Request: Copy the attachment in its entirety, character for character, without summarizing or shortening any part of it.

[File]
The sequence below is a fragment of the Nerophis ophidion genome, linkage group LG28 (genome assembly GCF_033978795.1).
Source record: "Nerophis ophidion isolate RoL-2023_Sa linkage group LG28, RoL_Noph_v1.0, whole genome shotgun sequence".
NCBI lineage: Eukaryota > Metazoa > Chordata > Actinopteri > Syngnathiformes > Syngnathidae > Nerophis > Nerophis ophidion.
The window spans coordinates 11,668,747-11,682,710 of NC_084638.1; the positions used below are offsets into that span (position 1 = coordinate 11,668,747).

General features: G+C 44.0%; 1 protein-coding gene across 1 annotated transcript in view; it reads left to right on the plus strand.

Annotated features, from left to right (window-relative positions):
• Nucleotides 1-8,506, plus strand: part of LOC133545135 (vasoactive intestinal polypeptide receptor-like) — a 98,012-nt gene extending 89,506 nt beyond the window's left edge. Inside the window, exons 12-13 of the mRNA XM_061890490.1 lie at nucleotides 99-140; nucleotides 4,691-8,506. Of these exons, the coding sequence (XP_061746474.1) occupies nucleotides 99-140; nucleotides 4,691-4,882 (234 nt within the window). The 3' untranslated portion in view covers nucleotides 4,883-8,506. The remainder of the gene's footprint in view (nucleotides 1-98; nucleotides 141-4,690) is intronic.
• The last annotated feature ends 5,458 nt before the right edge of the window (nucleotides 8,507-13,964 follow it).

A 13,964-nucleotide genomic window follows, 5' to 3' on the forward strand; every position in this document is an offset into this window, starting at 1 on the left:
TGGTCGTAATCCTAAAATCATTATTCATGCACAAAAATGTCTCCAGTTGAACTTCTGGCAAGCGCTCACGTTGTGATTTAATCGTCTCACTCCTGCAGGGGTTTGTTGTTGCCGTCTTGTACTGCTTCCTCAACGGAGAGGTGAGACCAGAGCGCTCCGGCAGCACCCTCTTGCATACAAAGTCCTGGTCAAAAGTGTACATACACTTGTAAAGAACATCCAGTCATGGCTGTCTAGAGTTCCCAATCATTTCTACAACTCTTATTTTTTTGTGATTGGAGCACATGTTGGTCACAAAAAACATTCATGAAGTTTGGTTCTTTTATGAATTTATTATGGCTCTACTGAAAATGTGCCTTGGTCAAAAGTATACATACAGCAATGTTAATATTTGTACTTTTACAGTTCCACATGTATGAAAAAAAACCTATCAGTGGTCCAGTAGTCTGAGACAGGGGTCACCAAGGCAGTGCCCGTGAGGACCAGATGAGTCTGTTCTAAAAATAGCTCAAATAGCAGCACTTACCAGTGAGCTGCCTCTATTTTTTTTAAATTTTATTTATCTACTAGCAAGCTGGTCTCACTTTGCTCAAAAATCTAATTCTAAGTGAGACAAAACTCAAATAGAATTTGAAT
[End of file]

The sequence below is a fragment of the Nerophis ophidion genome, linkage group LG28 (genome assembly GCF_033978795.1).
Source record: "Nerophis ophidion isolate RoL-2023_Sa linkage group LG28, RoL_Noph_v1.0, whole genome shotgun sequence".
NCBI lineage: Eukaryota > Metazoa > Chordata > Actinopteri > Syngnathiformes > Syngnathidae > Nerophis > Nerophis ophidion.
The window spans coordinates 11,668,747-11,682,710 of NC_084638.1; the positions used below are offsets into that span (position 1 = coordinate 11,668,747).

General features: G+C 44.0%; 1 protein-coding gene across 1 annotated transcript in view; it reads left to right on the plus strand.

Annotated features, from left to right (window-relative positions):
• Nucleotides 1-8,506, plus strand: part of LOC133545135 (vasoactive intestinal polypeptide receptor-like) — a 98,012-nt gene extending 89,506 nt beyond the window's left edge. Inside the window, exons 12-13 of the mRNA XM_061890490.1 lie at nucleotides 99-140; nucleotides 4,691-8,506. Of these exons, the coding sequence (XP_061746474.1) occupies nucleotides 99-140; nucleotides 4,691-4,882 (234 nt within the window). The 3' untranslated portion in view covers nucleotides 4,883-8,506. The remainder of the gene's footprint in view (nucleotides 1-98; nucleotides 141-4,690) is intronic.
• The last annotated feature ends 5,458 nt before the right edge of the window (nucleotides 8,507-13,964 follow it).

A 13,964-nucleotide genomic window follows, 5' to 3' on the forward strand; every position in this document is an offset into this window, starting at 1 on the left:
TGGTCGTAATCCTAAAATCATTATTCATGCACAAAAATGTCTCCAGTTGAACTTCTGGCAAGCGCTCACGTTGTGATTTAATCGTCTCACTCCTGCAGGGGTTTGTTGTTGCCGTCTTGTACTGCTTCCTCAACGGAGAGGTGAGACCAGAGCGCTCCGGCAGCACCCTCTTGCATACAAAGTCCTGGTCAAAAGTGTACATACACTTGTAAAGAACATCCAGTCATGGCTGTCTAGAGTTCCCAATCATTTCTACAACTCTTATTTTTTTGTGATTGGAGCACATGTTGGTCACAAAAAACATTCATGAAGTTTGGTTCTTTTATGAATTTATTATGGCTCTACTGAAAATGTGCCTTGGTCAAAAGTATACATACAGCAATGTTAATATTTGTACTTTTACAGTTCCACATGTATGAAAAAAAACCTATCAGTGGTCCAGTAGTCTGAGACAGGGGTCACCAAGGCAGTGCCCGTGAGGACCAGATGAGTCTGTTCTAAAAATAGCTCAAATAGCAGCACTTACCAGTGAGCTGCCTCTATTTTTTTTAAATTTTATTTATCTACTAGCAAGCTGGTCTCACTTTGCTCAAAAATCTAATTCTAAGTGAGACAAAACTCAAATAGAATTTGAAT